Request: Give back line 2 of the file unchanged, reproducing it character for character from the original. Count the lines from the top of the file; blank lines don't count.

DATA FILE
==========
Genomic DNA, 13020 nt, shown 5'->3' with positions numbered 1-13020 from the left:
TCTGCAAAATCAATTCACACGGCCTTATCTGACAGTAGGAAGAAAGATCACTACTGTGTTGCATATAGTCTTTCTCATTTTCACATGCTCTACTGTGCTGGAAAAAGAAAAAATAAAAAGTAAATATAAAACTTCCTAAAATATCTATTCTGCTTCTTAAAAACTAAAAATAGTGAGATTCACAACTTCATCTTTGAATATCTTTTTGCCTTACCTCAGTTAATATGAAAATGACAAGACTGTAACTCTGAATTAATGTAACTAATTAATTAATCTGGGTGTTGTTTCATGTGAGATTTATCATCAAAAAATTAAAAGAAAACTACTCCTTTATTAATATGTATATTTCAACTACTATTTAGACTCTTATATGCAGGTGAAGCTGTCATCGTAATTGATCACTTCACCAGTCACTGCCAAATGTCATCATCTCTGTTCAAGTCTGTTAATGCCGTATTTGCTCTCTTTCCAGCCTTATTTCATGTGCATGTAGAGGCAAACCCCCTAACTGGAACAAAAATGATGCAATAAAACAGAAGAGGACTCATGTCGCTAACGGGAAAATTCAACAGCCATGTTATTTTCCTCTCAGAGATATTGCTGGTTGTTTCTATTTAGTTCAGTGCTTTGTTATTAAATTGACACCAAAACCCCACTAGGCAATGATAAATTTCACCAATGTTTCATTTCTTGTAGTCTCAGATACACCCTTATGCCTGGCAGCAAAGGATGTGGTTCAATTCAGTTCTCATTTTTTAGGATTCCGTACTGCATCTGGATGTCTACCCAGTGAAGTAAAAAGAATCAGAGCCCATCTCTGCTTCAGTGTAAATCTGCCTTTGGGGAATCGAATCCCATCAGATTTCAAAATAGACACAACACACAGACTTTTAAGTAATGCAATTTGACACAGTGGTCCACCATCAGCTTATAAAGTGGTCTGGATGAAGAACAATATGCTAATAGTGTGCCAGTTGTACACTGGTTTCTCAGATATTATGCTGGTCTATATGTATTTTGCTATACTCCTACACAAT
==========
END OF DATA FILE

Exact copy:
TCTGCAAAATCAATTCACACGGCCTTATCTGACAGTAGGAAGAAAGATCACTACTGTGTTGCATATAGTCTTTCTCATTTTCACATGCTCTACTGTGCTGGAAAAAGAAAAAATAAAAAGTAAATATAAAACTTCCTAAAATATCTATTCTGCTTCTTAAAAACTAAAAATAGTGAGATTCACAACTTCATCTTTGAATATCTTTTTGCCTTACCTCAGTTAATATGAAAATGACAAGACTGTAACTCTGAATTAATGTAACTAATTAATTAATCTGGGTGTTGTTTCATGTGAGATTTATCATCAAAAAATTAAAAGAAAACTACTCCTTTATTAATATGTATATTTCAACTACTATTTAGACTCTTATATGCAGGTGAAGCTGTCATCGTAATTGATCACTTCACCAGTCACTGCCAAATGTCATCATCTCTGTTCAAGTCTGTTAATGCCGTATTTGCTCTCTTTCCAGCCTTATTTCATGTGCATGTAGAGGCAAACCCCCTAACTGGAACAAAAATGATGCAATAAAACAGAAGAGGACTCATGTCGCTAACGGGAAAATTCAACAGCCATGTTATTTTCCTCTCAGAGATATTGCTGGTTGTTTCTATTTAGTTCAGTGCTTTGTTATTAAATTGACACCAAAACCCCACTAGGCAATGATAAATTTCACCAATGTTTCATTTCTTGTAGTCTCAGATACACCCTTATGCCTGGCAGCAAAGGATGTGGTTCAATTCAGTTCTCATTTTTTAGGATTCCGTACTGCATCTGGATGTCTACCCAGTGAAGTAAAAAGAATCAGAGCCCATCTCTGCTTCAGTGTAAATCTGCCTTTGGGGAATCGAATCCCATCAGATTTCAAAATAGACACAACACACAGACTTTTAAGTAATGCAATTTGACACAGTGGTCCACCATCAGCTTATAAAGTGGTCTGGATGAAGAACAATATGCTAATAGTGTGCCAGTTGTACACTGGTTTCTCAGATATTATGCTGGTCTATATGTATTTTGCTATACTCCTACACAAT